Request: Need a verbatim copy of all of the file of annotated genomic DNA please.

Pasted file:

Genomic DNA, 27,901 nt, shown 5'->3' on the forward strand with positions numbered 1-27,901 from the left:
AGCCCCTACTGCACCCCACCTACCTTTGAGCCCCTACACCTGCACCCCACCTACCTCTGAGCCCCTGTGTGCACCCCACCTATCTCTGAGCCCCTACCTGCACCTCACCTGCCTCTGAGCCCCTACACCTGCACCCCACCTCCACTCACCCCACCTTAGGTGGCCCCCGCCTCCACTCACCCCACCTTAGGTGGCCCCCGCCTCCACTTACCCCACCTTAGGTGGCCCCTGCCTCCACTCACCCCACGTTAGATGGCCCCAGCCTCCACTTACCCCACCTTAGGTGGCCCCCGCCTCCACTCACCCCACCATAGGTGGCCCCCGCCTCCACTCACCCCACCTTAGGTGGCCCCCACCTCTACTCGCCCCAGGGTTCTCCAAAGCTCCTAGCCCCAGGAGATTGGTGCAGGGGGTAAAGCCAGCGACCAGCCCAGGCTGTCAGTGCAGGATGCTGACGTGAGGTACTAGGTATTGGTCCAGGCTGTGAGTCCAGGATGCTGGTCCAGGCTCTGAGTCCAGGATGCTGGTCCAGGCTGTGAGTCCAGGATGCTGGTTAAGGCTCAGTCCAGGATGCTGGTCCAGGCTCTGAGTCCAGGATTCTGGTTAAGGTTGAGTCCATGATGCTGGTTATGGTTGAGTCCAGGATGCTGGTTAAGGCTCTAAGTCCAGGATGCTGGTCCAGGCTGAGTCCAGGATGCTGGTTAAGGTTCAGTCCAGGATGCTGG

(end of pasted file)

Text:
Genomic DNA, 27,901 nt, shown 5'->3' on the forward strand with positions numbered 1-27,901 from the left:
AGCCCCTACTGCACCCCACCTACCTTTGAGCCCCTACACCTGCACCCCACCTACCTCTGAGCCCCTGTGTGCACCCCACCTATCTCTGAGCCCCTACCTGCACCTCACCTGCCTCTGAGCCCCTACACCTGCACCCCACCTCCACTCACCCCACCTTAGGTGGCCCCCGCCTCCACTCACCCCACCTTAGGTGGCCCCCGCCTCCACTTACCCCACCTTAGGTGGCCCCTGCCTCCACTCACCCCACGTTAGATGGCCCCAGCCTCCACTTACCCCACCTTAGGTGGCCCCCGCCTCCACTCACCCCACCATAGGTGGCCCCCGCCTCCACTCACCCCACCTTAGGTGGCCCCCACCTCTACTCGCCCCAGGGTTCTCCAAAGCTCCTAGCCCCAGGAGATTGGTGCAGGGGGTAAAGCCAGCGACCAGCCCAGGCTGTCAGTGCAGGATGCTGACGTGAGGTACTAGGTATTGGTCCAGGCTGTGAGTCCAGGATGCTGGTCCAGGCTCTGAGTCCAGGATGCTGGTCCAGGCTGTGAGTCCAGGATGCTGGTTAAGGCTCAGTCCAGGATGCTGGTCCAGGCTCTGAGTCCAGGATTCTGGTTAAGGTTGAGTCCATGATGCTGGTTATGGTTGAGTCCAGGATGCTGGTTAAGGCTCTAAGTCCAGGATGCTGGTCCAGGCTGAGTCCAGGATGCTGGTTAAGGTTCAGTCCAGGATGCTGG